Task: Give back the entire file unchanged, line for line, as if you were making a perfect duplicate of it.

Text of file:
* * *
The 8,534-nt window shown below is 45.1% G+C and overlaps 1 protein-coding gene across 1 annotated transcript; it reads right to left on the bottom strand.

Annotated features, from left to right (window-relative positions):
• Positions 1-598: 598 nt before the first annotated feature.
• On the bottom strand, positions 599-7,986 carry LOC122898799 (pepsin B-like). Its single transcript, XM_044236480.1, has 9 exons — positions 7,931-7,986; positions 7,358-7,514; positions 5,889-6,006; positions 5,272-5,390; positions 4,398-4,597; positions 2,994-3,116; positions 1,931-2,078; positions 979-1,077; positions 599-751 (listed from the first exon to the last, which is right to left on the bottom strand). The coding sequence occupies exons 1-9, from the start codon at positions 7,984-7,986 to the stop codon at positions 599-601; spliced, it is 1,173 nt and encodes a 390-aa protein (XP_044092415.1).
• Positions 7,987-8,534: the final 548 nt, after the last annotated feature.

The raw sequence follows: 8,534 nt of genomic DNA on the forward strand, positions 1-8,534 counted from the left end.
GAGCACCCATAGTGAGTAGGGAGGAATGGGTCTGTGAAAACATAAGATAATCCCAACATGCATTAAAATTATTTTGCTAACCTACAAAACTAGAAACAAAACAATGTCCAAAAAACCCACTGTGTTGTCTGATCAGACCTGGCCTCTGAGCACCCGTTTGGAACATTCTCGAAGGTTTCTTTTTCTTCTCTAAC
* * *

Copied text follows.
The 8,534-nt window shown below is 45.1% G+C and overlaps 1 protein-coding gene across 1 annotated transcript; it reads right to left on the bottom strand.

Annotated features, from left to right (window-relative positions):
• Positions 1-598: 598 nt before the first annotated feature.
• On the bottom strand, positions 599-7,986 carry LOC122898799 (pepsin B-like). Its single transcript, XM_044236480.1, has 9 exons — positions 7,931-7,986; positions 7,358-7,514; positions 5,889-6,006; positions 5,272-5,390; positions 4,398-4,597; positions 2,994-3,116; positions 1,931-2,078; positions 979-1,077; positions 599-751 (listed from the first exon to the last, which is right to left on the bottom strand). The coding sequence occupies exons 1-9, from the start codon at positions 7,984-7,986 to the stop codon at positions 599-601; spliced, it is 1,173 nt and encodes a 390-aa protein (XP_044092415.1).
• Positions 7,987-8,534: the final 548 nt, after the last annotated feature.

The raw sequence follows: 8,534 nt of genomic DNA on the forward strand, positions 1-8,534 counted from the left end.
GAGCACCCATAGTGAGTAGGGAGGAATGGGTCTGTGAAAACATAAGATAATCCCAACATGCATTAAAATTATTTTGCTAACCTACAAAACTAGAAACAAAACAATGTCCAAAAAACCCACTGTGTTGTCTGATCAGACCTGGCCTCTGAGCACCCGTTTGGAACATTCTCGAAGGTTTCTTTTTCTTCTCTAAC